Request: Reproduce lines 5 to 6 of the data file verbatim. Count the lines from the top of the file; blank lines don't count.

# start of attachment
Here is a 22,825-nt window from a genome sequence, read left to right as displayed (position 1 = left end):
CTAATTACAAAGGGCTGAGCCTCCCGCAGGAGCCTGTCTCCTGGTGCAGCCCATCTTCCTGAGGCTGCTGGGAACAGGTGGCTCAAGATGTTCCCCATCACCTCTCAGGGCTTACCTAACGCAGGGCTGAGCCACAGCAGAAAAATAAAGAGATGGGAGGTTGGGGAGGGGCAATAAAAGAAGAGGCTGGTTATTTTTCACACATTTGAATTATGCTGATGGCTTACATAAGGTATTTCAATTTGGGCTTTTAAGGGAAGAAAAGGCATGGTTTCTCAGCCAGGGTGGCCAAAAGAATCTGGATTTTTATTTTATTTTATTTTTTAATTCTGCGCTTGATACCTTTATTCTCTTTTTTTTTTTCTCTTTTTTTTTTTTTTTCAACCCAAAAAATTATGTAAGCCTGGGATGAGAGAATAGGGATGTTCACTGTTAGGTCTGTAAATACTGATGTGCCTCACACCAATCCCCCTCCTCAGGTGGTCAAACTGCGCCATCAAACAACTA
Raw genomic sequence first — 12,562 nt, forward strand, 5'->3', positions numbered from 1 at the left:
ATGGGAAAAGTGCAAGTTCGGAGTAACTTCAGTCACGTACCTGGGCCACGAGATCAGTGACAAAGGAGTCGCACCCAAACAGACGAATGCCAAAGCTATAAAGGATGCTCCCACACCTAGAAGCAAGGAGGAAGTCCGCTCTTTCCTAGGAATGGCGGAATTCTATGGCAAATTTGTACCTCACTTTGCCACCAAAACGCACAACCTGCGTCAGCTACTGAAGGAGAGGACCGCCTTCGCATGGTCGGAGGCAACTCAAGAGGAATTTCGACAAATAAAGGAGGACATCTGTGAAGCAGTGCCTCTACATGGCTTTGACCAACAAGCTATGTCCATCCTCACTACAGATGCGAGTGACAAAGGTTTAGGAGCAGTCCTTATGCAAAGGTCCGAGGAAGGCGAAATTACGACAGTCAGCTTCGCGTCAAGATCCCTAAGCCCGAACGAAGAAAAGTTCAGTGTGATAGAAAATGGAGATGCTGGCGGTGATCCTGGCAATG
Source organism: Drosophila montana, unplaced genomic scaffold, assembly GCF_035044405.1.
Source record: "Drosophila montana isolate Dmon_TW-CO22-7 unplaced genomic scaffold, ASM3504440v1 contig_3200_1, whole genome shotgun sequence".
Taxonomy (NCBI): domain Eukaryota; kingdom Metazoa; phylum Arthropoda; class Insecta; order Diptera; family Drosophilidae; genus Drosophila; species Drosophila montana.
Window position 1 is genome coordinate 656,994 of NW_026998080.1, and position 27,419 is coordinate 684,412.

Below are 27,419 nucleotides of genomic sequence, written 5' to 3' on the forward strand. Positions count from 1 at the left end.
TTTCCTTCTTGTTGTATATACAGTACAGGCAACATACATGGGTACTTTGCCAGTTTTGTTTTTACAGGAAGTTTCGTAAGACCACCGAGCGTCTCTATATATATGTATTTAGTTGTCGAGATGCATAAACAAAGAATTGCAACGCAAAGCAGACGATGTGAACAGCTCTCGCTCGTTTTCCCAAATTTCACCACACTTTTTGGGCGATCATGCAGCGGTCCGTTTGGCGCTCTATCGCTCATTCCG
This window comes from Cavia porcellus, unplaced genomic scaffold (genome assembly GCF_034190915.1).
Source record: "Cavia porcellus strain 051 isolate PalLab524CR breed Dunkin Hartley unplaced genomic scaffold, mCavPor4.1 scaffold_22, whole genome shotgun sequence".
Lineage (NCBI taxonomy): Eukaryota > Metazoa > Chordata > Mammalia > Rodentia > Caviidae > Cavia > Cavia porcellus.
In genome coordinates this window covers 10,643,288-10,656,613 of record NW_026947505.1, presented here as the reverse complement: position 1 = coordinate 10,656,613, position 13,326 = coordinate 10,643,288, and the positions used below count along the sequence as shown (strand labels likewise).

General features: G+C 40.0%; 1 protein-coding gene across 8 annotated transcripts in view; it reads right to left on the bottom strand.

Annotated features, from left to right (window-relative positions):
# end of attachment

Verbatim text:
Source organism: Drosophila montana, unplaced genomic scaffold, assembly GCF_035044405.1.
Source record: "Drosophila montana isolate Dmon_TW-CO22-7 unplaced genomic scaffold, ASM3504440v1 contig_3200_1, whole genome shotgun sequence".